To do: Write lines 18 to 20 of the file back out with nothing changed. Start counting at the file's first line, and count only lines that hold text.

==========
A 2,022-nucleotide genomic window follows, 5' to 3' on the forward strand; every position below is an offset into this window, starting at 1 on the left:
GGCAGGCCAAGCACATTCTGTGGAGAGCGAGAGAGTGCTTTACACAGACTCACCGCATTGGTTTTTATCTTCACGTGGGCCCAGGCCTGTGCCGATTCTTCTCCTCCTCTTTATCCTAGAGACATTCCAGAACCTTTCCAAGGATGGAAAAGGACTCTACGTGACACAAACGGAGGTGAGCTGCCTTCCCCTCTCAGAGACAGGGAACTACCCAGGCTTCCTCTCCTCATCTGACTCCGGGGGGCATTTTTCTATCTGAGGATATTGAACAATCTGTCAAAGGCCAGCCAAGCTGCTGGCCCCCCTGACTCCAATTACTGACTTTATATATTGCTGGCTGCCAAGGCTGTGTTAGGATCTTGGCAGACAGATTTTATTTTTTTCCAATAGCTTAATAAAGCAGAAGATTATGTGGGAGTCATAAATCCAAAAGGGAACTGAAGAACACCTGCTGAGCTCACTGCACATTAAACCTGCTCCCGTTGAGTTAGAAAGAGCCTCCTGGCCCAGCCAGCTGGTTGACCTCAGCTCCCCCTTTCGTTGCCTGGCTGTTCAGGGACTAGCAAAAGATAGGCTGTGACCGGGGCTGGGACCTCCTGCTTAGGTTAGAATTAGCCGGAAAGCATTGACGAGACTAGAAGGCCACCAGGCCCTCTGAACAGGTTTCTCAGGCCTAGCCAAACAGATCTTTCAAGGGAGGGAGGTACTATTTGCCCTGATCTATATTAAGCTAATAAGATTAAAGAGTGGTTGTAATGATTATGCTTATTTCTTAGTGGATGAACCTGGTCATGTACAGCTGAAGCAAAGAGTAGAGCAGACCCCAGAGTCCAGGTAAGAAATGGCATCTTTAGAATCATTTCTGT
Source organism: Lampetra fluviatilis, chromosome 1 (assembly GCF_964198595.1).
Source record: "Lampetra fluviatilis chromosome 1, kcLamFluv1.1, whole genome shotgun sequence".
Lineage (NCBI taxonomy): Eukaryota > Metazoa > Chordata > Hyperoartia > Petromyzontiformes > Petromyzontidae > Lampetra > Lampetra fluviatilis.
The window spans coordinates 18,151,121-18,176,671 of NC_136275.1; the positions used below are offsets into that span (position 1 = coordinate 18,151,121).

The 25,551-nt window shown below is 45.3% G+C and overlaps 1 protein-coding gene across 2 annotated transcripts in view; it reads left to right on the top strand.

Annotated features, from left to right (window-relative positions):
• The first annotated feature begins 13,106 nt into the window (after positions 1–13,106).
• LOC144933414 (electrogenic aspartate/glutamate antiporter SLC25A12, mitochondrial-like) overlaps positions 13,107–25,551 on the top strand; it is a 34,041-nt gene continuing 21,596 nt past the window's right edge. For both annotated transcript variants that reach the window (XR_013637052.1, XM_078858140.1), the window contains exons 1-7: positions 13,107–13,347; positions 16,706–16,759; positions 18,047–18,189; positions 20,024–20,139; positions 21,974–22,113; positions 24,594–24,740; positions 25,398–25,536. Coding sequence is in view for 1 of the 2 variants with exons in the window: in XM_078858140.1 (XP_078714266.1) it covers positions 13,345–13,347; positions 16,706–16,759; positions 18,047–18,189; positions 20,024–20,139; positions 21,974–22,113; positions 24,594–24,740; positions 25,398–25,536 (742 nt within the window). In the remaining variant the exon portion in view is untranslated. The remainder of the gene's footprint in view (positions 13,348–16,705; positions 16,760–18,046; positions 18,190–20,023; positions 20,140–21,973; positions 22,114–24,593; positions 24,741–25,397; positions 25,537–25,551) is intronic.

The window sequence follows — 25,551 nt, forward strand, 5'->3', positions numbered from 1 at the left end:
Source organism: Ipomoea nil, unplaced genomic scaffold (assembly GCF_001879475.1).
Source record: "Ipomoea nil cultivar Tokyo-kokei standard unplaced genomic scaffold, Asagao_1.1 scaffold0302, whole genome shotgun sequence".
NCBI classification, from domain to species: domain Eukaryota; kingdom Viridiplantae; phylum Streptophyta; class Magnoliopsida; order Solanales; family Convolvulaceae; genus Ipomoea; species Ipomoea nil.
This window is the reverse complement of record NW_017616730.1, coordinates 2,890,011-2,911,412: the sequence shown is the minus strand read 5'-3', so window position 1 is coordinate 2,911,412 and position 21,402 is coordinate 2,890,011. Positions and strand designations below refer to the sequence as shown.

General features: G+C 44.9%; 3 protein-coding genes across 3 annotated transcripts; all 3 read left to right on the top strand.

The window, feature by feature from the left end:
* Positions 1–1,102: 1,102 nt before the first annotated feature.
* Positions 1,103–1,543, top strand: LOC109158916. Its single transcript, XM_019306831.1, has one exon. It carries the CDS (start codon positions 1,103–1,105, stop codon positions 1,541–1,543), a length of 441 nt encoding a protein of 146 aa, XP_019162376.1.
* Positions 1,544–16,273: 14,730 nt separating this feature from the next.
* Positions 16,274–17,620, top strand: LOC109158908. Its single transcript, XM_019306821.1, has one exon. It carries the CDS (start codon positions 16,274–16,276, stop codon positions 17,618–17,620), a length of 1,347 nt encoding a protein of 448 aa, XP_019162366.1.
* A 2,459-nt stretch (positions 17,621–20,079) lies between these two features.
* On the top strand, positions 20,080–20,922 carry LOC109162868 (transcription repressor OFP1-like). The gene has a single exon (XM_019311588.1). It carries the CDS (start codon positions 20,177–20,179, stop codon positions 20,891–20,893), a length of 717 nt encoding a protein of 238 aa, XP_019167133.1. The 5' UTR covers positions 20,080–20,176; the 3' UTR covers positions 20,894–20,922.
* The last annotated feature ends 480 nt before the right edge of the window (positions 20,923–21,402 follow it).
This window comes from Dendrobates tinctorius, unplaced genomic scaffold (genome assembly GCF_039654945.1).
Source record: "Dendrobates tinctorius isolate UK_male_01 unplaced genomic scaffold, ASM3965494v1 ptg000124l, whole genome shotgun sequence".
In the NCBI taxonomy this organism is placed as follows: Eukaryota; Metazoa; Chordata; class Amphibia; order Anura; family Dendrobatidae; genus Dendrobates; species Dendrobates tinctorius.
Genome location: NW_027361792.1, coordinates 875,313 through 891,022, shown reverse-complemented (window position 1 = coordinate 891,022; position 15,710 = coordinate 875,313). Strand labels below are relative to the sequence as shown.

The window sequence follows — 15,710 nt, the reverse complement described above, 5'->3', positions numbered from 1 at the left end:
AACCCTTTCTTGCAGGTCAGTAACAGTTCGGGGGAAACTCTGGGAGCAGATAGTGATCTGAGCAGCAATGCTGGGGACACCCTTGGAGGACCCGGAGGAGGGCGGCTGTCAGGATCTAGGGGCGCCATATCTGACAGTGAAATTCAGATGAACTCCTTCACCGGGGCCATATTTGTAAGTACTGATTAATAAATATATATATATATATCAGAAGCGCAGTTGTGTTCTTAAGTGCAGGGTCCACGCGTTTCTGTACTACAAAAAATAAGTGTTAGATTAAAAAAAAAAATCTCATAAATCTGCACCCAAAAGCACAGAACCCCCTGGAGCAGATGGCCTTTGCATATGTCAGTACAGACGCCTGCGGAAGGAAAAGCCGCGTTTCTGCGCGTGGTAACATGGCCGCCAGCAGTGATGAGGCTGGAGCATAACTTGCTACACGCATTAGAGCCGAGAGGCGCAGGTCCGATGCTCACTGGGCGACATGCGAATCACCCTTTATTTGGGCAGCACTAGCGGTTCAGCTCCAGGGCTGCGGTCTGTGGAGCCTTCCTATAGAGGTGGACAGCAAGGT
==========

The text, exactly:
* Positions 1–1,102: 1,102 nt before the first annotated feature.
* Positions 1,103–1,543, top strand: LOC109158916. Its single transcript, XM_019306831.1, has one exon. It carries the CDS (start codon positions 1,103–1,105, stop codon positions 1,541–1,543), a length of 441 nt encoding a protein of 146 aa, XP_019162376.1.
* Positions 1,544–16,273: 14,730 nt separating this feature from the next.